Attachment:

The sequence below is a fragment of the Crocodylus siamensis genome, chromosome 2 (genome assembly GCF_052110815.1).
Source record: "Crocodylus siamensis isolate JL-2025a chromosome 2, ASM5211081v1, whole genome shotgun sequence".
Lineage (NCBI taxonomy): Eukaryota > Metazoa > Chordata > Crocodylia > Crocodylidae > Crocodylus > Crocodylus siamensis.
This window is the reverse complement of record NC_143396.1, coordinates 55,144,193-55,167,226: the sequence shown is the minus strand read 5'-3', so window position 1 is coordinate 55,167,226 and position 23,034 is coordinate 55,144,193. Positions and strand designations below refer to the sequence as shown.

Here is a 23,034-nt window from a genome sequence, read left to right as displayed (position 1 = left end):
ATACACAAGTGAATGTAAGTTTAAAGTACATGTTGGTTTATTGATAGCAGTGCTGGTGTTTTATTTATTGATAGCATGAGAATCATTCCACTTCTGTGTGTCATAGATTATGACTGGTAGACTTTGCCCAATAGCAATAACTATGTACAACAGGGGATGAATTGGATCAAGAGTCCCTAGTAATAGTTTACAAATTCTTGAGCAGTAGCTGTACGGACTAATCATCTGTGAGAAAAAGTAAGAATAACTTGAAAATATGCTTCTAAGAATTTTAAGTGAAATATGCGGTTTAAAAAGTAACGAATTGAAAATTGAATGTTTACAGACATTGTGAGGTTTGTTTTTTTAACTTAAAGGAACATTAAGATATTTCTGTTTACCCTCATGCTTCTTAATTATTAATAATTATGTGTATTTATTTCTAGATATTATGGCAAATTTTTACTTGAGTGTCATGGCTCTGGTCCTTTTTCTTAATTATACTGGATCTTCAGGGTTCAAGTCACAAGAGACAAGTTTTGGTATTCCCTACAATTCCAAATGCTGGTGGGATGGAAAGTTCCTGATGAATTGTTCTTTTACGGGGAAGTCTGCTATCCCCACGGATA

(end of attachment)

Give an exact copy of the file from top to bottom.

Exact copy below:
The sequence below is a fragment of the Crocodylus siamensis genome, chromosome 2 (genome assembly GCF_052110815.1).
Source record: "Crocodylus siamensis isolate JL-2025a chromosome 2, ASM5211081v1, whole genome shotgun sequence".
Lineage (NCBI taxonomy): Eukaryota > Metazoa > Chordata > Crocodylia > Crocodylidae > Crocodylus > Crocodylus siamensis.
This window is the reverse complement of record NC_143396.1, coordinates 55,144,193-55,167,226: the sequence shown is the minus strand read 5'-3', so window position 1 is coordinate 55,167,226 and position 23,034 is coordinate 55,144,193. Positions and strand designations below refer to the sequence as shown.

Here is a 23,034-nt window from a genome sequence, read left to right as displayed (position 1 = left end):
ATACACAAGTGAATGTAAGTTTAAAGTACATGTTGGTTTATTGATAGCAGTGCTGGTGTTTTATTTATTGATAGCATGAGAATCATTCCACTTCTGTGTGTCATAGATTATGACTGGTAGACTTTGCCCAATAGCAATAACTATGTACAACAGGGGATGAATTGGATCAAGAGTCCCTAGTAATAGTTTACAAATTCTTGAGCAGTAGCTGTACGGACTAATCATCTGTGAGAAAAAGTAAGAATAACTTGAAAATATGCTTCTAAGAATTTTAAGTGAAATATGCGGTTTAAAAAGTAACGAATTGAAAATTGAATGTTTACAGACATTGTGAGGTTTGTTTTTTTAACTTAAAGGAACATTAAGATATTTCTGTTTACCCTCATGCTTCTTAATTATTAATAATTATGTGTATTTATTTCTAGATATTATGGCAAATTTTTACTTGAGTGTCATGGCTCTGGTCCTTTTTCTTAATTATACTGGATCTTCAGGGTTCAAGTCACAAGAGACAAGTTTTGGTATTCCCTACAATTCCAAATGCTGGTGGGATGGAAAGTTCCTGATGAATTGTTCTTTTACGGGGAAGTCTGCTATCCCCACGGATA